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The clinical usefulness of cell-free DNA screening in pregnancies with a nuchal translucency between 95th and 99th percentile
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  • hyunmi Lee,
  • You Jung Han,
  • Hyun-Mee Ryu,
  • Soo Hyun Kim,
  • Moon Young Kim,
  • Hye Yeon Boo,
  • Hee Young Cho,
  • Mi-Young Lee,
  • JinHoon Chung,
  • Seung Mi Lee,
  • Soo-young Oh,
  • Joon Ho Lee,
  • Geum Joon Cho,
  • Han-Sung Kwon,
  • Byoung Jae Kim,
  • Mi Hye Park,
  • Hyun-Sun Ko
hyunmi Lee
CHA Ilsan Medical center
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You Jung Han
CHA Gangnam Medical Center
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Hyun-Mee Ryu
CHA Bundang Medical Center
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Soo Hyun Kim
CHA Gangnam Medical Center
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Moon Young Kim
CHA Gangnam Medical Center
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Hye Yeon Boo
CHA Ilsan Medical center
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Hee Young Cho
CHA Bundang Medical Center
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Mi-Young Lee
Asan Medical Center
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JinHoon Chung
Asan Medical Center
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Seung Mi Lee
Seoul National University College of Medicine
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Soo-young Oh
Samsung Medical Center, Sungkyunkwan University School of Medicine, Seoul
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Joon Ho Lee
Yonsei University College of Medicine Department of Gynecology and Obstetrics
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Geum Joon Cho
Korea University College of Medicine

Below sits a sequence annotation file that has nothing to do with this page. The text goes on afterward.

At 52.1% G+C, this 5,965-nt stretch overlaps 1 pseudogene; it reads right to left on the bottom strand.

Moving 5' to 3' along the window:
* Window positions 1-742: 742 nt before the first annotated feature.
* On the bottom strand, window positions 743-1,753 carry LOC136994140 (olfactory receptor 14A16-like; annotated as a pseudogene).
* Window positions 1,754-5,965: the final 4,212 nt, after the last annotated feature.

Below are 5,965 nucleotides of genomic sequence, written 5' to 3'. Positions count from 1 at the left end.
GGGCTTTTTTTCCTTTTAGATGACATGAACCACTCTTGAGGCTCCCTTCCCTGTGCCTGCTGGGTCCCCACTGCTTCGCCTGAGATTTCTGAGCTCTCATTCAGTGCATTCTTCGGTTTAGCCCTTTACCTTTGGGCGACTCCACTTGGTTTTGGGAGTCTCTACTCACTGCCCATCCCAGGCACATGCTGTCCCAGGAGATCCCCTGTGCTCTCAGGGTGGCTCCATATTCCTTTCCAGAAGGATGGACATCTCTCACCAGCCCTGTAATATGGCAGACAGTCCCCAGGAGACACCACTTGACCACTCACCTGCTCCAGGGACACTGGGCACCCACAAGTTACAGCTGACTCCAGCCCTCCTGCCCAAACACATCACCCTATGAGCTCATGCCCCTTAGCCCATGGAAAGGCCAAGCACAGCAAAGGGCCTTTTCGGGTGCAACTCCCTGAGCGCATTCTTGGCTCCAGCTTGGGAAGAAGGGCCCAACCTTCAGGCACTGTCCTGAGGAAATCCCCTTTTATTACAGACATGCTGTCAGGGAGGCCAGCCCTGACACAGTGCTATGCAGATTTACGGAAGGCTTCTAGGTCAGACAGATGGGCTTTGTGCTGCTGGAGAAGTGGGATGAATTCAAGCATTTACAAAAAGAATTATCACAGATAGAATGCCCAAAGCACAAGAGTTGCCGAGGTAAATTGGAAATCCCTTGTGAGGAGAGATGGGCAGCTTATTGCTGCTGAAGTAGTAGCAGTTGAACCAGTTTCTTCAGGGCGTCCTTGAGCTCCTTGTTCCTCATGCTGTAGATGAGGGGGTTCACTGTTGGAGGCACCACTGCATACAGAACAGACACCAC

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Han-Sung Kwon
Konkuk University School of Medicine
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Byoung Jae Kim
Seoul National University Seoul Metropolitan Government Boramae Medical Center
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Mi Hye Park
Ewha Womans University
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Hyun-Sun Ko
Catholic University of Korea College of Medicine
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Abstract

Objective: Evaluate the clinical usefulness of cell-free DNA screening (cfDNA screening) in pregnancies with nuchal translucency (NT) between 95th and 99th percentile. Design: Subgroup analysis of a multicenter prospective cohort study Setting: 12 different secondary and tertiary health care institutions in Korea Sample: 7,547 singleton pregnant women with NT between 95th and 99th percentile Methods: All participants were provided with information about aneuploidy screening or diagnostic testing and selected the first tier test after NT assessment. The first tier test included maternal serum screening tests (MSS), cfDNA screening and invasive test (IT). Main outcome measures: First-tier test preference and chromosomal abnormalities in pregnancies with NT between 95th and 99th percentile Results: A total of 7,547 singleton pregnant women were enrolled and 6,717 cases with known pregnancy outcomes were analyzed. Among these, 89 (1.3%) cases showed NT between 95th and 99th percentile. As the first-tier test, 47 (52.8%) cases chose cfDNA screening, 33 (37.1%) cases selected IT, and nine (10.1%) cases underwent MSS. Chromosomal abnormalities were found in five cases (5.6%), including four cases with trisomy 21 (T21) and one with a balanced translocation. No significant chromosomal abnormalities undetected by cfDNA screening were noted in pregnancies with NT between 95th and 99th percentile. Conclusion: cfDNA screening in pregnancies with NT between 95th and 99th percentile may be considered as an acceptable alternative to invasive test for women intending to avoid the risk of miscarriage.